A newly leaked benchmark may have revealed that the Intel Raptor Lake Core i9-13900K could be 20% faster than the Alder Lake Core i9-12900K in multi-threading.
This benchmark leak, which comes from expressview and reported by Wccftechwas revealed shortly after the i9-13900K was reportedly seen in the wild with 24 cores (8+16) and 32 wires. Clock speeds are 3.8 GHz (P-cores) max boost, while the E-Cores have been split with two clusters running at 2.8 GHz and the other two clusters running at 1.0 GHz.
This means that the reported speeds are inconsistent as this is an engineering sample (ES), and the final speed is estimated to be as high as 6 GHz. It is also claimed to have 32MB of L2 cache, which combined with the L3 cache gives us 68MB in total, supposedly labeled “Game Cache”. With these combined increases in cache and clock speed, Raptor Lake should perform well in games.
The i9-13900K and i9-12900K were tested using a Z690 platform with a pair of G.Skill DDR5-5200 memory and an NVIDIA GeForce RTX 3090 graphics card. And in clock speed tests, Raptor Lake seems to win by hand. the Alder Lake by that 20% margin.
According to this same leak, Raptor Lake performs worse than Alder Lake in single-core tests as the latter has an optimized BIOS and a higher TDP threshold. And as said before, the former is an ES, so its current clock speeds are unstable. In gaming benchmarks, the Raptor Lake appears to be on par with the Alder Lake, but as noted earlier, if these leaked specs are true, then at launch the Raptor Lake should be performing even better.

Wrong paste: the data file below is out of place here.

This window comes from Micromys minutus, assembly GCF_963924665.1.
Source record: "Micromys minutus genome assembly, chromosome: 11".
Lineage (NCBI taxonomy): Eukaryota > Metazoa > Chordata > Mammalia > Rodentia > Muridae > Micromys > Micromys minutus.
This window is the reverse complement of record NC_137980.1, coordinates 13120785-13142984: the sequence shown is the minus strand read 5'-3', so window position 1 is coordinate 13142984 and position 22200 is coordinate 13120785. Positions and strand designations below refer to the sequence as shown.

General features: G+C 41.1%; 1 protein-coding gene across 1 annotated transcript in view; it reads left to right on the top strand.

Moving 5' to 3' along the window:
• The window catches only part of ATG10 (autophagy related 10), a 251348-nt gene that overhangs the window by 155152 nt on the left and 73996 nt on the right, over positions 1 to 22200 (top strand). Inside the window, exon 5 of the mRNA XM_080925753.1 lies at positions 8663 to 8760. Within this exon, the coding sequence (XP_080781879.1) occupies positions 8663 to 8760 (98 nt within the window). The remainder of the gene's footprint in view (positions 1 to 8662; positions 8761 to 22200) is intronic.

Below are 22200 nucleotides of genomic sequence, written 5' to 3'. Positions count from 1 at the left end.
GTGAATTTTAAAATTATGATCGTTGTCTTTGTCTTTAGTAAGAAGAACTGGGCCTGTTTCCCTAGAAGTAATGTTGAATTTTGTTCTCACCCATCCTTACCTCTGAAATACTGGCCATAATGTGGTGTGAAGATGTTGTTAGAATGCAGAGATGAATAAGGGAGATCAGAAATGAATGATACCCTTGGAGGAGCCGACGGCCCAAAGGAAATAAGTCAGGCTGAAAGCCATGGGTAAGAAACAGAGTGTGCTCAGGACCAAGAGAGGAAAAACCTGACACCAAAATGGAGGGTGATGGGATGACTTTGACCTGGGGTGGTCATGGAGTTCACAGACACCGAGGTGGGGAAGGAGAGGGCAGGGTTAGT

Analysis: Can AMD hope to compete?
Despite the limited information we have of Team Green’s upcoming Intel Raptor Lake Core i9-13900K CPU, it looks like Team Red is gearing up for it with its own release in september of the AMD Ryzen 7000 CPU, a month ahead of the possible October release of Raptor Lake.
And while AMD still has an edge due to its more efficient CPUs, versus Intel’s much more demanding ones, the latter seems to be looking forward to a big increase in clock speeds if the rumors of up to 6 GHz are true.
The new architecture of Lake Raptor is rumors of lowering energy consumption by 20% to 25% using a DLVR (digital linear voltage regulator), which would take the wind out of AMD’s sails. We’ll have to wait and see how much the Ryzen 7000 can compete with its new architecture (Zen 4, built on TSMC 5nm) and with DDR5 and PCIe 5.0 support at launch.